‘IMI KE OLA MAU
Disproportionate numbers of our Native Hawaiian population have been consistently overrepresented among those who are seeking or thrust into Western treatment for substance use disorders and mental health issues. Existing systems of care continue to assign treatment within the same western frameworks that have led to this consistent overrepresentation, and do not account for the unique needs of Native Hawaiians, and are not anchored in Hawaiian ways of knowing and being.
Research shows that this inequitable health status results from several complex and interconnected social determinants of health, including historical trauma, discrimination, and lifestyle changes. Research also indicates that re-envisioning treatment for the Native population, utilizing cultural reconnection and methodologies that speak to Native perspectives, is more influential in creating positive health outcomes for Native peoples
In June 2007, Papa Ola Lōkahi participated in a Native Hawaiian Partnership (a community collaboration convened in 2005 by the Co-occurring State Incentive Grant [COSIG]), whose vision is to ensure that Native Hawaiians, their families and communities have access to substance use and mental health services that honor culturally responsive treatment), submitted an application to SAMHSA requesting Hawaii’s participation in its 4th Papa Ola Lokahi Policy Academy on Substance Use and Mental Health Disorders for Native Groups.
This partnership was blessed with the name ‘Imi Ke Ola Mau by Hula Kupuna Aunty Malia Craver. ‘Imi Ke Ola Mau translates “To perpetuate a life of health and healing.” Its visioning process brought together Native Hawaiian organizations, and kūpuna, elders, who paved the way for this work. A strategic plan was formed for the improvement of substance use and mental health outcomes for Native Hawaiians, their families and communities.
Papa Ola Lōkahi utilizes the ‘Imi Ke Ola Mau plan as its foundation:
- In order for Native Hawaiians to heal and recover from substance use and mental health issues:
- We need a sense of place that provides anchors for our values and balance in life.
- We need immediate access to and availability of a safe, healthy environment, which includes the natural elements such as ke kai (salt water), ka wai (fresh water), ke ea (air, sky, and heavens), ka ‘āina (land, soil), and all of the animate and inanimate aspects of nature that make up the physical environment.
- To heal, we need more than just motivational interviewing and other western modalities. The motivation comes from caring for our sources, the ‘āina, and the reward is our own wellness which we perpetuate in all our relationships through caring for the ‘āina (land).
- We need the resiliency and protection our culture provides, in order to prevent relapse; and redefine ourselves away from pathological diagnoses.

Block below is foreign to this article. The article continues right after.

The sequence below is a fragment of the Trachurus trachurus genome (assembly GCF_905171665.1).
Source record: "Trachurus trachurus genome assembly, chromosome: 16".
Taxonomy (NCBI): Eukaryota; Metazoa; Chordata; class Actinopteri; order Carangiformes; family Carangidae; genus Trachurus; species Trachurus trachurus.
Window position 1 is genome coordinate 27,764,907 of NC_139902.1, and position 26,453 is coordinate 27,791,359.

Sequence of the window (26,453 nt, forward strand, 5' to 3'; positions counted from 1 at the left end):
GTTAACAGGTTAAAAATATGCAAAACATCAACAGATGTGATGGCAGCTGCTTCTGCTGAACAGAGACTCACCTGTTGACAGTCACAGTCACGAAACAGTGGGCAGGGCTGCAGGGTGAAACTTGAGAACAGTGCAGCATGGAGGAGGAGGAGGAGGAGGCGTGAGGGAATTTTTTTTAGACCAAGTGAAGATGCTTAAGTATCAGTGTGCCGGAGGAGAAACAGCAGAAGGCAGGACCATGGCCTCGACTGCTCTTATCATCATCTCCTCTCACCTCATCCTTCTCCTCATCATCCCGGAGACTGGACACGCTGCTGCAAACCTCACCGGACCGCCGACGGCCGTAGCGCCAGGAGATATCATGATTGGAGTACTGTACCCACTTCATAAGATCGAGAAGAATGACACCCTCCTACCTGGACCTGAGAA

- We need a sense of self, retrieved from our past through ancestors, present through purpose, and future through descendants.
- We need our language, traditions, and ceremonies, which provide ways to reconnect to our spirituality and to our concept of our Source.
- We need relationships with our land and other natural resources; our language, our ‘aumakua (deified ancestors), our kūpuna (respected elders) and ‘ohana (family); our roles as men, women, mākua (parents) and nā kamali‘i (children).
- We need not become Western to heal.
Utilizing this ʻike, this knowledge as the foundation of our pathway forward, Papa Ola Lōkahi has begun to re-envision, and conceptualize the igniting of cultural reclamation for our people and provide new healing pathways from substance use and mental health issues.
Healing pathways that acknowledge the historical, cultural, and intergenerational traumas impacting our people, and the manifestation of those traumas today. Ones that recognize and account for the social and cultural determinants of health, and ones that anchor us in who we are as a thriving people.
Native Hawaiian Substance Use Community Assessment ~ upload in process
Native Hawaiian Substance Use Stakeholder Meetings, Phase 1
Native Hawaiian Substance Use Stakeholder Meetings, Phase 2
- Substance Use State Plan, Hawai'i State Department of Health, Alcohol and Substance Abuse Division, October 2022
- Chapter 6, p. 109, Conceptualizing a New system of Care in Hawai'i for Native Hawaiians and Substance Use, 2022
- Daniels SP, Kauahikaua K, Kaio C, Casson-Fisher JN, Ku T. Conceptualizing a New System of Care in Hawaiʻi for Native Hawaiians and Substance Use, HJHSW, Vol 81, No 12, Supplement 3, December 2022
- Webinar: Conceptualizing a New System of Care in Hawaiʻi for Native Hawaiians and Substance Use Watch Powerpoint
- Column: A New System of Care for Native Hawaiians and Substance Use, Ka Wai Ola, September 2022
- A Strategic Plan for the Improvement of Substance Abuse and Mental Health Outcomes for Native Hawaiian and their Families and Communities, 2007
The goal of these learning opportunities is to improve pilina (connections) across Hawai’i. It is our hope, that through education and outreach, we can embark on a new way to strengthen these pilina, creating an ‘upena (net) of connected services in service to our lāhui.
Many of these sessions feature additional links to resources within each presentation. For continuing education credit, complete the evaluation, attendance verification, and quiz questions provided in the description of each video.
- Playlist of trainings: Recovery & Substance Use.
- Hawaii Free News, January 2023 (starting at 31:43)
- Hawaii Opioid Initiative Working Group 8 – Native Hawaiians & Substance Use. To join working group, please register here.